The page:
Should project managers adopt some/all of these behaviors? The great ones already have.

Stephen F. Seay, PMP

Sunday, October 25, 2009

Weekend Break - Cool Trampoline Acrobats

Future of Reading

I just bought a new Kindle and I have to say these things are really cool.  I won't give a review here because there are tons of them online, however, I will say that the Kindle's screen is much better than I expected, and the ability to upload your own documents to the Kindle for viewing is also a great plus.

Read more about the Kindle below:

Kindle Wireless Reading Device (6" Display, U.S. & International Wireless, Latest Generation)

Friday, October 16, 2009

Project Managers and Meeting Facilitation

I really do not like attending most meetings.  I find my time would be better spent doing other things. One of the reasons I dislike most meetings is they are poorly facilitated.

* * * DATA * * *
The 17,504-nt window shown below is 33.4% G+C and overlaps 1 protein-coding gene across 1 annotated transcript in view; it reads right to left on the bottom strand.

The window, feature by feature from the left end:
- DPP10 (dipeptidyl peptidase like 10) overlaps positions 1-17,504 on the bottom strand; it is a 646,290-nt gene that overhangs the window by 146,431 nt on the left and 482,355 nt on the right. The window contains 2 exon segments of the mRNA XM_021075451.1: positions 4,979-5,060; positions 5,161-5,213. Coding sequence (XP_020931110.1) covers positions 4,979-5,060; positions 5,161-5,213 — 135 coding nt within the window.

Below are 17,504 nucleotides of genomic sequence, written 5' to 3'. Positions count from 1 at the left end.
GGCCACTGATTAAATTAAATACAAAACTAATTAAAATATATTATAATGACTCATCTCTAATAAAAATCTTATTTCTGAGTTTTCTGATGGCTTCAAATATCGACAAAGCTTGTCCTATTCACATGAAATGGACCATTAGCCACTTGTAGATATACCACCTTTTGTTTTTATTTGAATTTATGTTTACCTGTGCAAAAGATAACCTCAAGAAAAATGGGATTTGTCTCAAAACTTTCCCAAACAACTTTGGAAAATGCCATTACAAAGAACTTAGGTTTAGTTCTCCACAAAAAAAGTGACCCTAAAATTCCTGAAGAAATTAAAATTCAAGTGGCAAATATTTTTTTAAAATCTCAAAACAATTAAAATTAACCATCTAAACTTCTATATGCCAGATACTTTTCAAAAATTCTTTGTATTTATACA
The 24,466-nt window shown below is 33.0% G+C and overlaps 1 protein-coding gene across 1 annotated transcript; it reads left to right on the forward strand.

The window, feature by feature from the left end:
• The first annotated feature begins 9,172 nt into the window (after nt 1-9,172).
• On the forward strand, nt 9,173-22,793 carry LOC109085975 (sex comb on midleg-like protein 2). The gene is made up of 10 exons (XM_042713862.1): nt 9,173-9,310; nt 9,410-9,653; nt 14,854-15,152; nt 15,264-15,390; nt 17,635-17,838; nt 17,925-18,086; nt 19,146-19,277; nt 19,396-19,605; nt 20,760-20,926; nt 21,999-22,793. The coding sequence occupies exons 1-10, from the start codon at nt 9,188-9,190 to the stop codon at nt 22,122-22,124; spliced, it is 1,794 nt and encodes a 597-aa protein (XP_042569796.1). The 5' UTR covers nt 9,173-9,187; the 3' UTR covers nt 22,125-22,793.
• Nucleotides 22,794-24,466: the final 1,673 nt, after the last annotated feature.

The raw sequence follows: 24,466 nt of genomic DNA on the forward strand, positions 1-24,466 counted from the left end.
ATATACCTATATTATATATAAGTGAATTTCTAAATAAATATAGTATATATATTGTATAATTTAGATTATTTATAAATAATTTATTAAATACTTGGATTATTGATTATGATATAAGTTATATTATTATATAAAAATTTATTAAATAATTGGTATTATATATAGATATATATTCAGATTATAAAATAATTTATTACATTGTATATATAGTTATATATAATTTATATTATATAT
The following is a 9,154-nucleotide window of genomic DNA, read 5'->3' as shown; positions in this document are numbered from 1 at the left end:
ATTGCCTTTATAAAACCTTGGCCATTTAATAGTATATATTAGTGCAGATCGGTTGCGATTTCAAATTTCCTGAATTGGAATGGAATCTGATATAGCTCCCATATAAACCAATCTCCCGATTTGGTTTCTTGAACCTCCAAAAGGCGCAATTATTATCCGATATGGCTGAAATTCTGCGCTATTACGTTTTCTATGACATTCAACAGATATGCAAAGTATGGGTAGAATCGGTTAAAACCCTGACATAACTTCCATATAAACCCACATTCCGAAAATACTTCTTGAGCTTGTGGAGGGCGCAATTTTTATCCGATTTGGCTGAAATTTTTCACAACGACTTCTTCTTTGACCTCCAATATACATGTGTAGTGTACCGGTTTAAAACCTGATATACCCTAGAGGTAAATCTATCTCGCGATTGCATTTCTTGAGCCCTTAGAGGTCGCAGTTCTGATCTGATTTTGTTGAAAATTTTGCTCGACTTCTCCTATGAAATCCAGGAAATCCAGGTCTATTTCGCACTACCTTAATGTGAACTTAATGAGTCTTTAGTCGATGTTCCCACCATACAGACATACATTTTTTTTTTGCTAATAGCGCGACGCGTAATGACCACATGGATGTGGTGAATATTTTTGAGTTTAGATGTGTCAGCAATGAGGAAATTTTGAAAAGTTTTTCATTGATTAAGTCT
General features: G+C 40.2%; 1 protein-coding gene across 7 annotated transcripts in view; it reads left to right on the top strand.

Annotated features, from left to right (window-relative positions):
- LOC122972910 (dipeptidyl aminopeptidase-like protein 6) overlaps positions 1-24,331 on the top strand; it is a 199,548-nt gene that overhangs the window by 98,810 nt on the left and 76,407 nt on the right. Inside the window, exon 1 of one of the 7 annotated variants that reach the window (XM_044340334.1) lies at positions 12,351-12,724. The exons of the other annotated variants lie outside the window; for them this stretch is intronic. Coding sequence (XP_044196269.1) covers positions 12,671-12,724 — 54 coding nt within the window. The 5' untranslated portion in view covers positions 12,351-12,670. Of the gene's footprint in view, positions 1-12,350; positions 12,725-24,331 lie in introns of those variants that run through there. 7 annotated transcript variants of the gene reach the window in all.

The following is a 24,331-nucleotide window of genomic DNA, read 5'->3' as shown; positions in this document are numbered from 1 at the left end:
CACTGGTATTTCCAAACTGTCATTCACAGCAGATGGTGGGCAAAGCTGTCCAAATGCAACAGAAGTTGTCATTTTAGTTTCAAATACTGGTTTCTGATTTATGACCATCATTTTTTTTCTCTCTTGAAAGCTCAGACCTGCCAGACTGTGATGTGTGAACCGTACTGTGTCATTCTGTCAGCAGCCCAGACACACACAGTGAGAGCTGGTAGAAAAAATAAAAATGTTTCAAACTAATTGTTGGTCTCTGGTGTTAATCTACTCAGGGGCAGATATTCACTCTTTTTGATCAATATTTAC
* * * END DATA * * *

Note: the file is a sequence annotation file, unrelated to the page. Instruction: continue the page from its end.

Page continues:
A facilitator is: one who brings organization and process to the meeting so attendees are able to interact effectively and make sound business decisions. They enable good meeting habits and support the group to achieve exceptional outcomes.

A facilitator provides leadership without taking control. They get others to assume responsibility and help them to participate and lead effectively.

Facilitators should:

Assist the group to identify goals and objectives around the meeting topic

Help identify attendee needs

Guide discussions to keep them focused on the agenda

Ensure assumptions are brought out and discussed

Guide the group to consensus on issues by ensuring all attendees are heard

Use tools and processes to ensure the meeting is run efficiently and good decisions are made (action items, meeting minutes, parking lot, etc.)

Lead brainstorming sessions

Help attendees to assess their skills and assist them in building new skills to support the meeting's objectives